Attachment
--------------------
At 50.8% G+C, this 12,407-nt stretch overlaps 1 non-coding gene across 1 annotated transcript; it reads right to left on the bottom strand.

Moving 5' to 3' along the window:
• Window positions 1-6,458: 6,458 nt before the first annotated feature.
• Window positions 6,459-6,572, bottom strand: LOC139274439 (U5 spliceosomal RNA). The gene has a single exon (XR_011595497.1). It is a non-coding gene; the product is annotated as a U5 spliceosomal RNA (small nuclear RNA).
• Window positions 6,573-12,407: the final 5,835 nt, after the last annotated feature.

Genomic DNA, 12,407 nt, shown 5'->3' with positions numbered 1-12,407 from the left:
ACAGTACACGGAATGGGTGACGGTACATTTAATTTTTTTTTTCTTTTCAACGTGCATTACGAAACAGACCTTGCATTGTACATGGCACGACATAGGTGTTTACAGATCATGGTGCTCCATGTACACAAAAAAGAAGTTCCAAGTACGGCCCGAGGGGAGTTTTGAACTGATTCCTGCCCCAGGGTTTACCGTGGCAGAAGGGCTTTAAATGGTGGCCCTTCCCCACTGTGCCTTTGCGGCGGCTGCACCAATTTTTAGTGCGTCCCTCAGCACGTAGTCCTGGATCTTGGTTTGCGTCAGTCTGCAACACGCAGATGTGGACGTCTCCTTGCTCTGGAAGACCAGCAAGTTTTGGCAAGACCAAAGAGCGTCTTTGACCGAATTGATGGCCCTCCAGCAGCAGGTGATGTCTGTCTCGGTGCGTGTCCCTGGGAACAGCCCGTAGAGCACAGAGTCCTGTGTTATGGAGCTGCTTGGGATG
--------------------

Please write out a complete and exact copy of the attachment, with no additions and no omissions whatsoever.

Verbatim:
At 50.8% G+C, this 12,407-nt stretch overlaps 1 non-coding gene across 1 annotated transcript; it reads right to left on the bottom strand.

Moving 5' to 3' along the window:
• Window positions 1-6,458: 6,458 nt before the first annotated feature.
• Window positions 6,459-6,572, bottom strand: LOC139274439 (U5 spliceosomal RNA). The gene has a single exon (XR_011595497.1). It is a non-coding gene; the product is annotated as a U5 spliceosomal RNA (small nuclear RNA).
• Window positions 6,573-12,407: the final 5,835 nt, after the last annotated feature.

Genomic DNA, 12,407 nt, shown 5'->3' with positions numbered 1-12,407 from the left:
ACAGTACACGGAATGGGTGACGGTACATTTAATTTTTTTTTTCTTTTCAACGTGCATTACGAAACAGACCTTGCATTGTACATGGCACGACATAGGTGTTTACAGATCATGGTGCTCCATGTACACAAAAAAGAAGTTCCAAGTACGGCCCGAGGGGAGTTTTGAACTGATTCCTGCCCCAGGGTTTACCGTGGCAGAAGGGCTTTAAATGGTGGCCCTTCCCCACTGTGCCTTTGCGGCGGCTGCACCAATTTTTAGTGCGTCCCTCAGCACGTAGTCCTGGATCTTGGTTTGCGTCAGTCTGCAACACGCAGATGTGGACGTCTCCTTGCTCTGGAAGACCAGCAAGTTTTGGCAAGACCAAAGAGCGTCTTTGACCGAATTGATGGCCCTCCAGCAGCAGGTGATGTCTGTCTCGGTGCGTGTCCCTGGGAACAGCCCGTAGAGCACAGAGTCCTGTGTTATGGAGCTGCTTGGGATG